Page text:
Handball is rapidly becoming one of the most exciting sports making the transition from London 2012 Olympics to Secondary School’s Physical Education curriculum. Its highly competitive energetic nature coupled with its novelty promotes coeducation and accessibility to all pupils regardless of skill level. So are the primary Schools missing a trick with its absenteeism from many school’s curriculum and could it be the missing ‘games’ answer to teaching multi skills, traditionally taught through tasks rather than competitive play? Will pupils still develop rudimentary skills but in a more varied competitive and active environment?
Teaching Mini Handball in primary schools would develop fundamental motor skills including running, jumping, throwing, catching and balance as well as perceptual skills like decision making and aiming and has the potential for motor skills to positively transfer across to numerous other sports. With its basic rules and few restrictions, pupils promotes creativity whilst developing social skills such as fair play, teamwork and communication and provides an introduction to officiating from an early age.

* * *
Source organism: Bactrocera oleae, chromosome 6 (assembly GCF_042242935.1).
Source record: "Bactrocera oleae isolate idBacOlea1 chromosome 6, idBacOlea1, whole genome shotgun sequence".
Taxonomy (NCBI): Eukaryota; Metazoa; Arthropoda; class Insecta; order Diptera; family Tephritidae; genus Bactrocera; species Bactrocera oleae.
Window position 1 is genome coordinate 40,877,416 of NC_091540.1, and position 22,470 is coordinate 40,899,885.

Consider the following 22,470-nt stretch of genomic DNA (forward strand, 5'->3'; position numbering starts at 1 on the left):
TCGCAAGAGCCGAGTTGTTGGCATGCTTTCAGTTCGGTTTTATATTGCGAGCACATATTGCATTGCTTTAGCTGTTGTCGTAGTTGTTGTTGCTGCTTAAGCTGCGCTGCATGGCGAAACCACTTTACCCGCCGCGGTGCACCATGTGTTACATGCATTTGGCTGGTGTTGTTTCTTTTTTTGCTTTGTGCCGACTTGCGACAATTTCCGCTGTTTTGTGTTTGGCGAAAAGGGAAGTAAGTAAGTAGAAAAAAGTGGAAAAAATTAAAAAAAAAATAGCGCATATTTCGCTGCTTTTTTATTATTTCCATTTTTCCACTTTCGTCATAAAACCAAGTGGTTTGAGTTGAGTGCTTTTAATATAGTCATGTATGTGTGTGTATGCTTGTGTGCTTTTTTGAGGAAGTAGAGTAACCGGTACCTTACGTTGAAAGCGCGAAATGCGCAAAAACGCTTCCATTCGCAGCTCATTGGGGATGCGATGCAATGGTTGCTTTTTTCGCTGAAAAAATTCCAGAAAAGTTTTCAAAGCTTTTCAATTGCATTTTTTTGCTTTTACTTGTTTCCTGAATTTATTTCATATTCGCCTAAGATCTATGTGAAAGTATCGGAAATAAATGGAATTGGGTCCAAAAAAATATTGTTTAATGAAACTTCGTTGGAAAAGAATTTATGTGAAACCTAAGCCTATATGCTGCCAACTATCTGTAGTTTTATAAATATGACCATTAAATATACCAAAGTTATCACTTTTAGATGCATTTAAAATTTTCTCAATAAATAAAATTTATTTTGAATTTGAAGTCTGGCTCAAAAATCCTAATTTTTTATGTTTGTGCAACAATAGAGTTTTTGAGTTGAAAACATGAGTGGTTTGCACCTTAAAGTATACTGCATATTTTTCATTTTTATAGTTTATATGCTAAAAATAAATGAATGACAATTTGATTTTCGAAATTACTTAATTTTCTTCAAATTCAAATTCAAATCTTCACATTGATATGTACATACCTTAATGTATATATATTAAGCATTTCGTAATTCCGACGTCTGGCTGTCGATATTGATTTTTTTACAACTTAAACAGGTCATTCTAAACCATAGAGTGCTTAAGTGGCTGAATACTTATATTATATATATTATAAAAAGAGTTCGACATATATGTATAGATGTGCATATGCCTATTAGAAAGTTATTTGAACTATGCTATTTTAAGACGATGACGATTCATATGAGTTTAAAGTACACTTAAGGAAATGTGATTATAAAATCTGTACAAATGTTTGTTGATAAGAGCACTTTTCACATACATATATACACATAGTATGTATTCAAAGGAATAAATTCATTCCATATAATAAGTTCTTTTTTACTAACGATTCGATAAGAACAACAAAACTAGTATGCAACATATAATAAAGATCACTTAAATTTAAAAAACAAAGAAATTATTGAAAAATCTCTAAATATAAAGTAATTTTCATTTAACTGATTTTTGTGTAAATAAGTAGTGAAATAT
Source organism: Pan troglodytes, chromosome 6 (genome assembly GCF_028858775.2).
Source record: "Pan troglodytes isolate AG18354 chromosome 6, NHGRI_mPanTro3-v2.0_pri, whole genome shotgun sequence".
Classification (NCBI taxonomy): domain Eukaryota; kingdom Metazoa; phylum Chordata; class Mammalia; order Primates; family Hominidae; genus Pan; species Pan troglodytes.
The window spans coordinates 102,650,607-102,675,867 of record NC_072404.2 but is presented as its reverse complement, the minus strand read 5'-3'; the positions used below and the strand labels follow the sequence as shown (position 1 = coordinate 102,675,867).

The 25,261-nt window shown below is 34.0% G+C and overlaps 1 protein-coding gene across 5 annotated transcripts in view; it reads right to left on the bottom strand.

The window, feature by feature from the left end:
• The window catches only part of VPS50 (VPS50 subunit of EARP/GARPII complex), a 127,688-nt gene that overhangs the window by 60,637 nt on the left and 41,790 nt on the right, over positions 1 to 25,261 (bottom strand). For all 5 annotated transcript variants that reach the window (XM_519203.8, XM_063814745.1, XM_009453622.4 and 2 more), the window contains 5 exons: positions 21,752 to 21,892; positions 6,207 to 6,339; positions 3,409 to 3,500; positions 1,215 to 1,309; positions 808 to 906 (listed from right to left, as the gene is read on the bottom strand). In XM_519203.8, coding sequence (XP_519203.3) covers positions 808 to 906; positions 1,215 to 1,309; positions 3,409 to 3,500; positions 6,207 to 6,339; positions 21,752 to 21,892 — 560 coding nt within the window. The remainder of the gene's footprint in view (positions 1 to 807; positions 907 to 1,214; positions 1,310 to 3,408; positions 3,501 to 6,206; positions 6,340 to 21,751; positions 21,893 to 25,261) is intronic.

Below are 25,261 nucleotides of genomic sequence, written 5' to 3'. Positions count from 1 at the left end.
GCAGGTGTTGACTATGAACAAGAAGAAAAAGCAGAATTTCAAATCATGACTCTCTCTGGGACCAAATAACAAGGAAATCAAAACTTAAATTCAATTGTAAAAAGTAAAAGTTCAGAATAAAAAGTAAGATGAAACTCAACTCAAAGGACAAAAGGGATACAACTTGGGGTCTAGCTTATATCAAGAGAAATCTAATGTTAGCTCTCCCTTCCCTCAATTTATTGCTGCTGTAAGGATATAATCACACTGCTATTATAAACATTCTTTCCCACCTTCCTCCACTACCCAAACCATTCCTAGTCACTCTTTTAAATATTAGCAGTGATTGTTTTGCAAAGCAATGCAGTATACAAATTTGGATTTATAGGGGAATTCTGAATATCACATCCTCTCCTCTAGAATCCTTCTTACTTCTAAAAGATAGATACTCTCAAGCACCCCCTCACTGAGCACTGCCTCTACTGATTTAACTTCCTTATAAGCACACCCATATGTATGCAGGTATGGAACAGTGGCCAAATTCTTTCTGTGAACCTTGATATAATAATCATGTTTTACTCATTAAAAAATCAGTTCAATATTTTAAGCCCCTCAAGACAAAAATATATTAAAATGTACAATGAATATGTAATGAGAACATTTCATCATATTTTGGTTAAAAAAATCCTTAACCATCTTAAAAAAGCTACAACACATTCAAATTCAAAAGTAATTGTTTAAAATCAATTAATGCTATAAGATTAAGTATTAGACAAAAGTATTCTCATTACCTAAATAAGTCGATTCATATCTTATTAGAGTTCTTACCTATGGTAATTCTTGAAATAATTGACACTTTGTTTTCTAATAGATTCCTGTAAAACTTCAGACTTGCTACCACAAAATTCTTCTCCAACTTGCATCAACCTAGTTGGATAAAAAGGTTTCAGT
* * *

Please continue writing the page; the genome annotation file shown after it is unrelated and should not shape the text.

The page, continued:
The ‘basic’ skill level required to play Handball enables pupils to develop consistent control and quality. Teaching through small games which can be adapted from more well known activities such as bench ball, means that children don’t just learn individual skills in isolated situations but can plan, use and adapt strategies and tactics for individual, pair, small-group and small-team activities.
Basic individual skills such as throwing and catching can have a positive impact on obvious sports such as netball and basketball as well as other sport specific motor skills like a tennis serve or javelin throw. Spatial awareness required for numerous invasion sports can be developed easier in handball when primary focus isn’t on controlling the ball, as in football and hockey.
So what do you need to play Handball? Most primary schools have access to an indoor venue, gym or dinner hall for PE, which is ample room for an adapted handball court, traditionally 12m x 20m for Mini handball. A soft ball that will bounce and can be held with one hand (specific mini handballs can be purchased or given free after attendance on some courses) and bibs.
England Handball Association has produced some excellent resources including a Teacher’s Resource Pack which can be easily found on their website and there are numerous drills and small games ideas available to view online. It’s worth showing some of these to your pupils so they can get a visual image of what the game should look like. Don’t be scared or daunted by what may be a completely new sport to you. Link it to a sport you know well and your students might even be able to create game like practices for you!
This post was contributed by Louise Clune, Head of PE, Clarendon School, Wiltshire. Twitter: @luclune